Adam ben Kelev (Adam, Son of a Dog) (2008) was released in America as Adam Resurrected. It is an American–German–Israeli film about a talented and charismatic circus performer named Adam who is forced to become the dog-companion of a concentration camp commandant. Based on a critically acclaimed novel by the same name, the film moves between pre-Holocaust, Holocaust, and post Holocaust scenes, the latter primarily located in an Israeli mental hospital created for the treatment of Holocaust survivors.
The cast, starring Jeff Goldblum and William Defoe, is excellent. Goldblum’s usually comic plasticity becomes grotesque through Adam’s insanity and it works. The movie is–as it should be–disturbing. It is also confusing in a way that suggests the novel is a better vehicle for the depth of insanity and brilliance displayed.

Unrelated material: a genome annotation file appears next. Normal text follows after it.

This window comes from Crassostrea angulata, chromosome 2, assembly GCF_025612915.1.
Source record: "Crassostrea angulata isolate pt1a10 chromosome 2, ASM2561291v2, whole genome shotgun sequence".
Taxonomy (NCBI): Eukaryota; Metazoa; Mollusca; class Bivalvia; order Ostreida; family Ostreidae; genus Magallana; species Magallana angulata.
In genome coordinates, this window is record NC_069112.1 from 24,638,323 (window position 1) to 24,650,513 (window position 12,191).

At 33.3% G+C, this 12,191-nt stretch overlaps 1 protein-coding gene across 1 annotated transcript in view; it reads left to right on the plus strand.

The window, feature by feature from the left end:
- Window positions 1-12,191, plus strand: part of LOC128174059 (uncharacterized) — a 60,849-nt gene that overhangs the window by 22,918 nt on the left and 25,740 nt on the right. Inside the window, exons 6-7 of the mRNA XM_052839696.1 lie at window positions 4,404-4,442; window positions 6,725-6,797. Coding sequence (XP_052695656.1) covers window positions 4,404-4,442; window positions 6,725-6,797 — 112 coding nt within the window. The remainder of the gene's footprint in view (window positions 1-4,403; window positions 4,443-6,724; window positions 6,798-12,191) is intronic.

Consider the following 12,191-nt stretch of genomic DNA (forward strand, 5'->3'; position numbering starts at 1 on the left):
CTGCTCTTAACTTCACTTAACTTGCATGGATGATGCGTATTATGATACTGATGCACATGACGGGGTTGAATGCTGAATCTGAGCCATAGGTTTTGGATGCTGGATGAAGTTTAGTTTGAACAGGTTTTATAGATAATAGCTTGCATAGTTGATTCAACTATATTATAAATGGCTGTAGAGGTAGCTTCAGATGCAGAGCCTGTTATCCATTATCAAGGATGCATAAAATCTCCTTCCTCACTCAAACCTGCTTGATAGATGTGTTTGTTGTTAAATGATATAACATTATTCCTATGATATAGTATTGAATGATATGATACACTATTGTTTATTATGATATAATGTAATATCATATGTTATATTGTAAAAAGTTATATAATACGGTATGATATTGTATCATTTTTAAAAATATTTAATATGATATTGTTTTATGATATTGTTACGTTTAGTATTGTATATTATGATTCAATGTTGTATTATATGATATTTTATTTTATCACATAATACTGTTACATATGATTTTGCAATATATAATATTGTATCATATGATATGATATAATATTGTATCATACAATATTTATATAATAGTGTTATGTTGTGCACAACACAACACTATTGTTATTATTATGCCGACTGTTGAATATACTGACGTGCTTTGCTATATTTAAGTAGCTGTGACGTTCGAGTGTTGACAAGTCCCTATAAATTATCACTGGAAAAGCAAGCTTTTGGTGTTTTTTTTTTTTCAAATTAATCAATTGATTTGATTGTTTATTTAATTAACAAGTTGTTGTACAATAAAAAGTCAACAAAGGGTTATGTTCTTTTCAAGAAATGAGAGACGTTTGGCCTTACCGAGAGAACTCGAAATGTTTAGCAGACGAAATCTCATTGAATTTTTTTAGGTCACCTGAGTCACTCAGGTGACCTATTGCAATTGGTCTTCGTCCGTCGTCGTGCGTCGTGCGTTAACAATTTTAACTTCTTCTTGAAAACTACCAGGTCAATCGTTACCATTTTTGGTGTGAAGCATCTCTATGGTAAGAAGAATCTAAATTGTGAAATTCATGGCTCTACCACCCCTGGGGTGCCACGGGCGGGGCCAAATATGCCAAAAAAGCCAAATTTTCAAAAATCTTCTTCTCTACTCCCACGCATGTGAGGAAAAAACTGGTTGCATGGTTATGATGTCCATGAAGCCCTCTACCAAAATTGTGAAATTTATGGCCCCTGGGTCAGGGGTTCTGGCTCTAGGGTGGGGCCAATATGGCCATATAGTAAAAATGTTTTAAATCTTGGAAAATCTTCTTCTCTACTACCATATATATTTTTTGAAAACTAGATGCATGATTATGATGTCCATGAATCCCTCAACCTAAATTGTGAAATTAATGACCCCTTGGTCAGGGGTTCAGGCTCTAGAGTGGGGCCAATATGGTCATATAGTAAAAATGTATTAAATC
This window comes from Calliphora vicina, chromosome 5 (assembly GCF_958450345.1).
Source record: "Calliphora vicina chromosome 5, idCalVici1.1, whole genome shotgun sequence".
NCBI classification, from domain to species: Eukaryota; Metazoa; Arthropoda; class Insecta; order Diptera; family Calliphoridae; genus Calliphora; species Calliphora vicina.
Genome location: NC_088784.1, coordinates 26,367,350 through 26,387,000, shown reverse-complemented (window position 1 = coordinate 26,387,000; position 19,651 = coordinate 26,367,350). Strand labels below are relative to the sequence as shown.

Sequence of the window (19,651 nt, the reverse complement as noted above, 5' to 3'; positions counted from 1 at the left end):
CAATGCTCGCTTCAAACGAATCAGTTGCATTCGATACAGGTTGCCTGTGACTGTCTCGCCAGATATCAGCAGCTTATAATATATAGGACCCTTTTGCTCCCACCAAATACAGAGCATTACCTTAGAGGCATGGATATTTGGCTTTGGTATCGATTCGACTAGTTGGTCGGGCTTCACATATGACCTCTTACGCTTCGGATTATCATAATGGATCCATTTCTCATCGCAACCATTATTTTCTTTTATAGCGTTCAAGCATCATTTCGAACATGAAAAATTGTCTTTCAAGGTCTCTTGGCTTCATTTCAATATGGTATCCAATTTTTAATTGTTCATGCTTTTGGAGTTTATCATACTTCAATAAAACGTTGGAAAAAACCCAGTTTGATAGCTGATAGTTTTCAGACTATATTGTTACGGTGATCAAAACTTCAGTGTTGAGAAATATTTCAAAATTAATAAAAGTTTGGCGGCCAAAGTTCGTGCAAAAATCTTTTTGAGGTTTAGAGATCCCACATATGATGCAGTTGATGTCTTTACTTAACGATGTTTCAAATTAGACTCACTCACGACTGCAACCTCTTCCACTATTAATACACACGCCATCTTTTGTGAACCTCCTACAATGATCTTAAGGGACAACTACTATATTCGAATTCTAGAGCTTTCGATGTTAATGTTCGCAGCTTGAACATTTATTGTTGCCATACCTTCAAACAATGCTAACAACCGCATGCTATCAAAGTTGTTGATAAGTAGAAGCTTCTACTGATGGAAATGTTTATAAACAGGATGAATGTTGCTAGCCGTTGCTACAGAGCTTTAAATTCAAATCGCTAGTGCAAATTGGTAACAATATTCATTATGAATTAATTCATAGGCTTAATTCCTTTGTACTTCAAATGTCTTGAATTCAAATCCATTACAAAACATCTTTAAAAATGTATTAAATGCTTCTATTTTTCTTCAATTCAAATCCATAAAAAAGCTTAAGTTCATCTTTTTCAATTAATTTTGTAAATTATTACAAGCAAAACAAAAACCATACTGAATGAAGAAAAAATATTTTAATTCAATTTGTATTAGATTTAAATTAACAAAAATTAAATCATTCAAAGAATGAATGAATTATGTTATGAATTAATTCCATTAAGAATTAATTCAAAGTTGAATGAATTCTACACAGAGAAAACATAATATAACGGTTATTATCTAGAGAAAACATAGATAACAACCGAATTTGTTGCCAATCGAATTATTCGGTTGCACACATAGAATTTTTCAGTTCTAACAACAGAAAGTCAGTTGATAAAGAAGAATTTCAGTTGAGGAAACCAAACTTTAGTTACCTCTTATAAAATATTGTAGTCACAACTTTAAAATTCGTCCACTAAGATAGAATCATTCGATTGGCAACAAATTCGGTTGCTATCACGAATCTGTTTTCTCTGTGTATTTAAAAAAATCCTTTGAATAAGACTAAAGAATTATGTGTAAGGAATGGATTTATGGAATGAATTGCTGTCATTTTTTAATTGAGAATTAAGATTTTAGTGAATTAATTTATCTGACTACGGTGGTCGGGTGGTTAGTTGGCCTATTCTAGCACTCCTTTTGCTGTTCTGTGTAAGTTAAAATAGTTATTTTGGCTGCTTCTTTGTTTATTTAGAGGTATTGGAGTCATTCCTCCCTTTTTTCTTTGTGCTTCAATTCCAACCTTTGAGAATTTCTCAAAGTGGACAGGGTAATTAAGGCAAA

It has been often said that the best cure for the kinds of wounds inflicted by the Holocaust is the friendship and support of other Holocaust survivors. This movie takes that proposition to what appears to be absurd proportions to make certain points, I think, about woundedness and trauma-inflicted insanity. A Jewish legend about a prince who thinks he is a rooster is also brought into play in a very interesting and moving way.
This film is not easy or fun. It is fascinating and informative and hard. I think it should be seen as an important contribution to post-Holocaust cinema and commentary.